Sometimes when the afternoon sunlight is a light-saber cutting through the room and spotlighting the particles of dust in the air as if they were some vast galaxy out in deep space, I watch my three-year old daughter, Violet, walk over to her dog, Max, and throw her arms around him with the same gusto as if he’d just walked in from winning us the Great War.
“Ohhh, Max!,” she cries to him, a hint of old Broadway in her squeak. It’s the same way you’d have to throw your arms around Jimmy Stewart at the end of a flick, with the credits itching to roll.
It’s hard and heartfelt and real.
And Max, well, he just cranks his head a little, not even lifting it from the damn floor until he’s certain where he wants it to end up/just sliding his old jaws along the pine boards until he spots Violet’s neck poking out of her Elmo shirt.
Then, with the bare minimum amount of gas dripping down into his pan, he revs his old engine, scraping just enough spark out of the flash to crane his noggin off of the floor. He leans in then, to plant an afternoon tongue kiss on that small ticklish county just behind my little girl’s left ear.
I watch him for a sec.
She giggles as if on cue and refuses to let up on her bear hug even though I can tell that Max would just as soon be left alone for a while, to lay in the settling dust of this eternally vibrating house.
It’s been nine years today since this dog was born.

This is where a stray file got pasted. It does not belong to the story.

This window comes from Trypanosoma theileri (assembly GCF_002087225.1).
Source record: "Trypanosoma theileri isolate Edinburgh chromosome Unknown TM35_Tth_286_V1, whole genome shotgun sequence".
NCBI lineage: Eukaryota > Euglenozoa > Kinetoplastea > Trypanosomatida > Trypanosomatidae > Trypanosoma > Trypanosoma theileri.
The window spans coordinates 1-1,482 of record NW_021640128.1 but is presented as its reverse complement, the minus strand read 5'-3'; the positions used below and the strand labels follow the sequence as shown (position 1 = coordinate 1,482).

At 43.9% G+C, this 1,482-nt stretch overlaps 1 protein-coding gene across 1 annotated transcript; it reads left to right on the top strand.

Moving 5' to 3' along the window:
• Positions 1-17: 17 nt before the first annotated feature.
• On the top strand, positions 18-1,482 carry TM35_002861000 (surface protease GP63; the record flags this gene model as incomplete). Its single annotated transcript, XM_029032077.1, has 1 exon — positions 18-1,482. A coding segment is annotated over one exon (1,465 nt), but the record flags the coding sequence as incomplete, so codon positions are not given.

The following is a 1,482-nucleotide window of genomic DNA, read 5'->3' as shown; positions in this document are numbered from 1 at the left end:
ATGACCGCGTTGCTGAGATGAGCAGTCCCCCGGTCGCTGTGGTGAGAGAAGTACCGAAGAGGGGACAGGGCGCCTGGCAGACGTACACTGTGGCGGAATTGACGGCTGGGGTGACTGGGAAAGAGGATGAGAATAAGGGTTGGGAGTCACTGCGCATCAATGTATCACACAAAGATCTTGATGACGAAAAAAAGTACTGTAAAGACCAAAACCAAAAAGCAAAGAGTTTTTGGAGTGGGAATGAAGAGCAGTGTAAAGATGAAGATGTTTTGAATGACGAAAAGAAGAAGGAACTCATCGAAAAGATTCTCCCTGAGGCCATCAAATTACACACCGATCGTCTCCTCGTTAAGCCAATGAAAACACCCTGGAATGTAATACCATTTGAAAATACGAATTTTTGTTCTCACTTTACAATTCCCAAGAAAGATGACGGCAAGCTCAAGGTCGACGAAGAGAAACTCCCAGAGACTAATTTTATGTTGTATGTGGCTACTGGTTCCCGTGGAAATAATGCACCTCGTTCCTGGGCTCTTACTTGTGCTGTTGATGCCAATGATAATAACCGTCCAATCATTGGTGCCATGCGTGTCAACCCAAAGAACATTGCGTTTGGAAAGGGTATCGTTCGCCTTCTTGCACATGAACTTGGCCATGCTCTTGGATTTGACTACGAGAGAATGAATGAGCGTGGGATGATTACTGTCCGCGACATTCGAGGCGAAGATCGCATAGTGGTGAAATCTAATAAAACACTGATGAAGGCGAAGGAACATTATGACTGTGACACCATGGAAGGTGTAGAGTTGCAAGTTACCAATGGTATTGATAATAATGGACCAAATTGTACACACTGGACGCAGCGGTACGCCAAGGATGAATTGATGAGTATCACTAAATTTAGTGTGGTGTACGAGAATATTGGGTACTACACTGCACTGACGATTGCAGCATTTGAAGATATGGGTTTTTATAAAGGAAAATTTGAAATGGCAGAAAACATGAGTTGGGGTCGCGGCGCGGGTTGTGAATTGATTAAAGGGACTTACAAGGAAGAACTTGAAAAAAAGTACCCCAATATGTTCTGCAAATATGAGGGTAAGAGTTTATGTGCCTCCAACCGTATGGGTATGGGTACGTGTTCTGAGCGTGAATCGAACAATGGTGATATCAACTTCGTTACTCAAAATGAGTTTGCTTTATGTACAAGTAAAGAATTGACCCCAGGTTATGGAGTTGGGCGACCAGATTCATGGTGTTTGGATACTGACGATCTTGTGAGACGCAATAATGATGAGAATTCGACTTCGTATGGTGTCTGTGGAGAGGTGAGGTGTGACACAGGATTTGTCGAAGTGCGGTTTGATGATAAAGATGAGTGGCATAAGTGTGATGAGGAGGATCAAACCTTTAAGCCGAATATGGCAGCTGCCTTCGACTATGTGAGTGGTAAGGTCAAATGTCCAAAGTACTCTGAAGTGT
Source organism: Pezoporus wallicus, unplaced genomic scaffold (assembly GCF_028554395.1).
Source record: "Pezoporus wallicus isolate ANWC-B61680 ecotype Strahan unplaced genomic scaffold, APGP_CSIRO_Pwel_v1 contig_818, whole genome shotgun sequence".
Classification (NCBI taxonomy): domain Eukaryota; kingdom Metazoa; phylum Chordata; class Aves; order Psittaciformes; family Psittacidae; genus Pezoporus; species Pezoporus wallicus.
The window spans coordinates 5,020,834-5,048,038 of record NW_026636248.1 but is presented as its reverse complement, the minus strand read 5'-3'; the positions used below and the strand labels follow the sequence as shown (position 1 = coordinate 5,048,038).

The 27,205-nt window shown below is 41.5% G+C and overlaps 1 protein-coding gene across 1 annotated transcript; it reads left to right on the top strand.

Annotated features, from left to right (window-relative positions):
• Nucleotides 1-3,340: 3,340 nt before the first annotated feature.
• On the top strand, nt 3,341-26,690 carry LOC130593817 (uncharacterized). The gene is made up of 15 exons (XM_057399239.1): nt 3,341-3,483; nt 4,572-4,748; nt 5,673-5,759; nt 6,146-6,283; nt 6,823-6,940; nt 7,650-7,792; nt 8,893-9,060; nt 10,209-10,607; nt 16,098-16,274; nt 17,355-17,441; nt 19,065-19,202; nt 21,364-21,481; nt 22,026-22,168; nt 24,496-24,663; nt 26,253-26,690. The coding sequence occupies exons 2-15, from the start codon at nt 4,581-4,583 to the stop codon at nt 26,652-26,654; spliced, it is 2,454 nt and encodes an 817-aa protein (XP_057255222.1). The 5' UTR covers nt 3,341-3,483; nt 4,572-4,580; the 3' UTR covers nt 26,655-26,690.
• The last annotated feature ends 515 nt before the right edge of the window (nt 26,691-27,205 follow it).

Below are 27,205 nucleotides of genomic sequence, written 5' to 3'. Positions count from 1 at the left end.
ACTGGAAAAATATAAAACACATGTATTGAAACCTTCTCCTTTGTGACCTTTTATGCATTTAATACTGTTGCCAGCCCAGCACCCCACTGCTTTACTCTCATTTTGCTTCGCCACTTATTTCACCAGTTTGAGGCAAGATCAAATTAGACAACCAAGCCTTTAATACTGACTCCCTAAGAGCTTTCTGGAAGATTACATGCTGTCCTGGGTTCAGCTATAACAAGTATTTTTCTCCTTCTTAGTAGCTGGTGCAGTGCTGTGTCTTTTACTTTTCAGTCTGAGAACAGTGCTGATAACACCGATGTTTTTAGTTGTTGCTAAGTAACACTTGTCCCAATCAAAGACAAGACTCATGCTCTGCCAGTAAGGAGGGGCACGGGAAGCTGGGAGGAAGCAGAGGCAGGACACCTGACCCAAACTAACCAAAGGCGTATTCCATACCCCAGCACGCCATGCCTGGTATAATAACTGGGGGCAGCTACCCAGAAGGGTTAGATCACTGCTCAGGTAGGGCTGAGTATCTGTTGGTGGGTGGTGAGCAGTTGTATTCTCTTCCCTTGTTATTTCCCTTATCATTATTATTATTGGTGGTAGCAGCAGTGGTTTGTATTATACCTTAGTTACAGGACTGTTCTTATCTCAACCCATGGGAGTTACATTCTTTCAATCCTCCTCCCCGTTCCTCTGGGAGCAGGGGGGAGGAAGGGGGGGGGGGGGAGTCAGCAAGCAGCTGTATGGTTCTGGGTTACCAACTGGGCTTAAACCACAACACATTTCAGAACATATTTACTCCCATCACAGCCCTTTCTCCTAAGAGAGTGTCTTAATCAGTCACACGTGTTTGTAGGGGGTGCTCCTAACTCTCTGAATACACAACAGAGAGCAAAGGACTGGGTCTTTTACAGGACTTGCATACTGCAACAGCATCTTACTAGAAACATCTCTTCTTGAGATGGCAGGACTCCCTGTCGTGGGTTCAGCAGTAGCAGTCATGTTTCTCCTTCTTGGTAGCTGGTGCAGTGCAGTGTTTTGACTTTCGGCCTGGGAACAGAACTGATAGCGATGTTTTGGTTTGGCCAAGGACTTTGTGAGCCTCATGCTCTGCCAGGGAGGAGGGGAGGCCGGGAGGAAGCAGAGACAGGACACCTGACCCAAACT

In some ways, I guess, he was just another black lab puppy born on just another spring morning, in the shadow of just another stretch of Rocky Mountains. But I don’t don’t know what those ways are and I don’t care either.
I don’t know where I was that morning long ago. Probably in a van somewhere, chugging truck-stop coffee/driving my band to St. Louis or Tulsa or Athens or wherever we were gonna play that night.
There I was, just living my day out, probably thinking about last night’s show/ daydreaming down some highway, thinking about after we’d left the stage and the couple beers I’d pounded down with a cute local girl just before they blinked the halogens and told us all it was over, that it was time to go. And somewhere in that same exact moment: a thousand miles away or maybe more or maybe less, somewhere out there in the pre-dawn hours, Max was getting ready to get born. And down the road from him doing that, there was Monica: laying in her bed, unaware that she’d soon be buying herself a puppy to love on; completely bat-crap unaware that she’d soon be marrying some rhythm guitar player from a rock’n’roll band from Philly.
None of us had a clue.
How could we have?
Looking back, how could it ever be possible? Who decides that stuff? Who plucks out two young people with hearts on fire and picks them to get to share such an enchanted chunk of life with a magical young lab named Max? How did we get so lucky to spend our days with a fella who has more grace/kindness/chivalry/soul/and love in his left paw then anyone, or anything, that I have ever known.
Happy Birthday, buddy. I love you so much and I respect you more than I can ever show you or tell you.
Thank you so so much, man. For everything so far. For choosing Violet and Henry. For choosing all of us.
You have taught me more about the measure of a man than any man ever will.
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